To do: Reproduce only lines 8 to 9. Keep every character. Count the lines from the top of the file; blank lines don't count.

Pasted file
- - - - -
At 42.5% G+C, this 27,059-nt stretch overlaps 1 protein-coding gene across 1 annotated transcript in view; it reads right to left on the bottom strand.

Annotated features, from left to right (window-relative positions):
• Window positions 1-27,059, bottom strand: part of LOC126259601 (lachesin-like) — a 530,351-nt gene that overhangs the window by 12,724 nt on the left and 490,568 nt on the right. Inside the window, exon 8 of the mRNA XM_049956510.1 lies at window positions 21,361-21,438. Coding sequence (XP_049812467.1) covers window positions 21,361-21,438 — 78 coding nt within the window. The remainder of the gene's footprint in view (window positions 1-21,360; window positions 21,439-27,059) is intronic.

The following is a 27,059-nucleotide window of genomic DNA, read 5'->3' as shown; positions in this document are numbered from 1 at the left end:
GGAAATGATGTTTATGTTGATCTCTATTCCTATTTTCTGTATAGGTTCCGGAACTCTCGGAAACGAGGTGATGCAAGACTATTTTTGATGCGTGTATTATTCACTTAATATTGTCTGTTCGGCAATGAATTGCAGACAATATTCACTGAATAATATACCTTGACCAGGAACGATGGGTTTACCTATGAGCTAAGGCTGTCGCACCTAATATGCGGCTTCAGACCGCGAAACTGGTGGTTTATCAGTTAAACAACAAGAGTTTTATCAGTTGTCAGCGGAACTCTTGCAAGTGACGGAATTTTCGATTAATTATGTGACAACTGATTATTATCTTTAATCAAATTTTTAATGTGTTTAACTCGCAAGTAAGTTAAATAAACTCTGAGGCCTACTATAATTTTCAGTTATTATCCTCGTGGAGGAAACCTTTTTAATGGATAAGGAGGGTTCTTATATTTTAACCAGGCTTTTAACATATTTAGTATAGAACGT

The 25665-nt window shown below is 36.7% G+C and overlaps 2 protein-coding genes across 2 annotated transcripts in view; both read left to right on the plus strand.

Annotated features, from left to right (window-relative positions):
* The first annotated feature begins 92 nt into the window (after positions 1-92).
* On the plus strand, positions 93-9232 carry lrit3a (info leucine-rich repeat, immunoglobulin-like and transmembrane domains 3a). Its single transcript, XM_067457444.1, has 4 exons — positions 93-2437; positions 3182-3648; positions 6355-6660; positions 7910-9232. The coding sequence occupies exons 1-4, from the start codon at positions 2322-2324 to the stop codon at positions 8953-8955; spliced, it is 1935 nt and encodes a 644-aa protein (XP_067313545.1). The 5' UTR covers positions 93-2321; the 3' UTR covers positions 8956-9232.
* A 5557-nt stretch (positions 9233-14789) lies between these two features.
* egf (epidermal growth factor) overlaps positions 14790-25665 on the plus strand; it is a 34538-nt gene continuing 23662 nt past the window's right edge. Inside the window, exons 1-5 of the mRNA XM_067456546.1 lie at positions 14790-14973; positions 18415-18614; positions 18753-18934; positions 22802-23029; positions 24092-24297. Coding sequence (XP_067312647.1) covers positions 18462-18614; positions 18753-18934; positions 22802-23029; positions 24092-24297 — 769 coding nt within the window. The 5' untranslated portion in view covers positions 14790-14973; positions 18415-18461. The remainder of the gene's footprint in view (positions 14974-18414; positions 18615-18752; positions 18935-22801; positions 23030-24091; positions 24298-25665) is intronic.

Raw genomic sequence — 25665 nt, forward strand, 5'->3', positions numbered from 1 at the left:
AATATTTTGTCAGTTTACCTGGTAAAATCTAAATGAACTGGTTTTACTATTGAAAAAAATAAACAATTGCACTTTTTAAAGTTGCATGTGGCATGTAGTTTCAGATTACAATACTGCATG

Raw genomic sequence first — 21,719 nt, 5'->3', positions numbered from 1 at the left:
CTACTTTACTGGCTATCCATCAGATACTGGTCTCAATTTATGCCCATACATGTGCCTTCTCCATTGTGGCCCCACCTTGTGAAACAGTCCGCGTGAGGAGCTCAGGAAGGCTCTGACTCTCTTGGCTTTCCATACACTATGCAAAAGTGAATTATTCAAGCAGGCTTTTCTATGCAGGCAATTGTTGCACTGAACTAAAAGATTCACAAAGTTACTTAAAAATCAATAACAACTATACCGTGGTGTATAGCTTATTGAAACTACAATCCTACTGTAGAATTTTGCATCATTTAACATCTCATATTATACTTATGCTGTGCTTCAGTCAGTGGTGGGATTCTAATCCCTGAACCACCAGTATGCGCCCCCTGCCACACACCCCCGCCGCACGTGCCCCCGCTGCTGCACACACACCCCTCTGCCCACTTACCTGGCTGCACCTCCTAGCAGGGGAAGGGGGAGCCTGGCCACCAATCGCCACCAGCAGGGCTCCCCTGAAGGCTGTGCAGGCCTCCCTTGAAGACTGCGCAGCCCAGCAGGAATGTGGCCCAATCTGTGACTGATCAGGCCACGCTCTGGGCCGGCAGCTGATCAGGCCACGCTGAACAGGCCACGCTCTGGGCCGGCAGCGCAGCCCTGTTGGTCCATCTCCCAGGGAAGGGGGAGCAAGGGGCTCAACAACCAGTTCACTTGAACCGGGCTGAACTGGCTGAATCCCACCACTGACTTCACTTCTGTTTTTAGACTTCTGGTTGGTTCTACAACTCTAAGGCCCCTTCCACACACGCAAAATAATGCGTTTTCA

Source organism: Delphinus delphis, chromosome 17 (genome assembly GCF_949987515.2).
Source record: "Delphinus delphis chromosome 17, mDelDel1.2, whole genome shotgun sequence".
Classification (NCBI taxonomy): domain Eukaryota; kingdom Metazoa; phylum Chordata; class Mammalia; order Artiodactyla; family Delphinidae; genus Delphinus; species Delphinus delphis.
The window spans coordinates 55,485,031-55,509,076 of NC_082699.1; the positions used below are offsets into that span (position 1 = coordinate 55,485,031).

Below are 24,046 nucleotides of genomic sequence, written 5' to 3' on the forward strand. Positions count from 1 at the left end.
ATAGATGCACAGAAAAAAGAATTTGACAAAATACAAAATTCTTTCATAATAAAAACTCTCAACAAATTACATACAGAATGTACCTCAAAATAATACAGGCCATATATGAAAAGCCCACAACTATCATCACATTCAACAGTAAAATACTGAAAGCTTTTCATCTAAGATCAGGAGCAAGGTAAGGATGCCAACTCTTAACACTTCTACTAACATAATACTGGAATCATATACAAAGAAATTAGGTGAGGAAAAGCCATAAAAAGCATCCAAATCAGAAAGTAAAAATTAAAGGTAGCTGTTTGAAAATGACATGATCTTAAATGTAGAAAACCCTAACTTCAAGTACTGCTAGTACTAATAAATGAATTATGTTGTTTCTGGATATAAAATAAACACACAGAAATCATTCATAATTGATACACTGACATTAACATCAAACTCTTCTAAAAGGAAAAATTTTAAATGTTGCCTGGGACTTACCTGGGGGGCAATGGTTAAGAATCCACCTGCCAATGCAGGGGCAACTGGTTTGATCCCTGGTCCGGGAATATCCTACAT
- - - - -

* The first annotated feature begins 92 nt into the window (after positions 1-92).
* On the plus strand, positions 93-9232 carry lrit3a (info leucine-rich repeat, immunoglobulin-like and transmembrane domains 3a). Its single transcript, XM_067457444.1, has 4 exons — positions 93-2437; positions 3182-3648; positions 6355-6660; positions 7910-9232. The coding sequence occupies exons 1-4, from the start codon at positions 2322-2324 to the stop codon at positions 8953-8955; spliced, it is 1935 nt and encodes a 644-aa protein (XP_067313545.1). The 5' UTR covers positions 93-2321; the 3' UTR covers positions 8956-9232.